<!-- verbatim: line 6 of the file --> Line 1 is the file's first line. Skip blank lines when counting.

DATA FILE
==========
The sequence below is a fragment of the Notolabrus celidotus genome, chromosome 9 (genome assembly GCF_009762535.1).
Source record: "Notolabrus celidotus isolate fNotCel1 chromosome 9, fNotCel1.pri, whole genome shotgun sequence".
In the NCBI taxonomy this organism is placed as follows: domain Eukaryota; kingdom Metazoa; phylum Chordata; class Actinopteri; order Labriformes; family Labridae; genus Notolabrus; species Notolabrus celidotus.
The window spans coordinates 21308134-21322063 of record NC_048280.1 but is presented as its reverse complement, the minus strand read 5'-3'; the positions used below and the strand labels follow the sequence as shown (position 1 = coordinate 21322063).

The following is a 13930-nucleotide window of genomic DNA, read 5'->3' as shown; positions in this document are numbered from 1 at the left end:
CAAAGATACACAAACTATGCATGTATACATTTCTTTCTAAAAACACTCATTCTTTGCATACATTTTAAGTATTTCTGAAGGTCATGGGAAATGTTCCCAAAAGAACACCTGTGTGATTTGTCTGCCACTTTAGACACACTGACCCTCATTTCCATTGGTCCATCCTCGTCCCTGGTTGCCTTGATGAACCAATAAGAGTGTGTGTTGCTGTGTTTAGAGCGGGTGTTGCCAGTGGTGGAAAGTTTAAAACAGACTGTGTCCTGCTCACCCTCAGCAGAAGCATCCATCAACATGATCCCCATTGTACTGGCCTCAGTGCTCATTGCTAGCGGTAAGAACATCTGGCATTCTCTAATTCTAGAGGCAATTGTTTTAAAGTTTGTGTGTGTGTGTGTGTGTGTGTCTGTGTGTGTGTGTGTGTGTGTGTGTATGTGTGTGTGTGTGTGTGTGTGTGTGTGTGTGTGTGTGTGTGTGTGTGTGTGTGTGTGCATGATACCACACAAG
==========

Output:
CAAAGATACACAAACTATGCATGTATACATTTCTTTCTAAAAACACTCATTCTTTGCATACATTTTAAGTATTTCTGAAGGTCATGGGAAATGTTCCCAAAAGAACACCTGTGTGATTTGTCTGCCACTTTAGACACACTGACCCTCATTTCCATTGGTCCATCCTCGTCCCTGGTTGCCTTGATGAACCAATAAGAGTGTGTGTTGCTGTGTTTAGAGCGGGTGTTGCCAGTGGTGGAAAGTTTAAAACAGACTGTGTCCTGCTCACCCTCAGCAGAAGCATCCATCAACATGATCCCCATTGTACTGGCCTCAGTGCTCATTGCTAGCGGTAAGAACATCTGGCATTCTCTAATTCTAGAGGCAATTGTTTTAAAGTTTGTGTGTGTGTGTGTGTGTGTGTCTGTGTGTGTGTGTGTGTGTGTGTGTATGTGTGTGTGTGTGTGTGTGTGTGTGTGTGTGTGTGTGTGTGTGTGTGTGTGTGTGTGCATGATACCACACAAG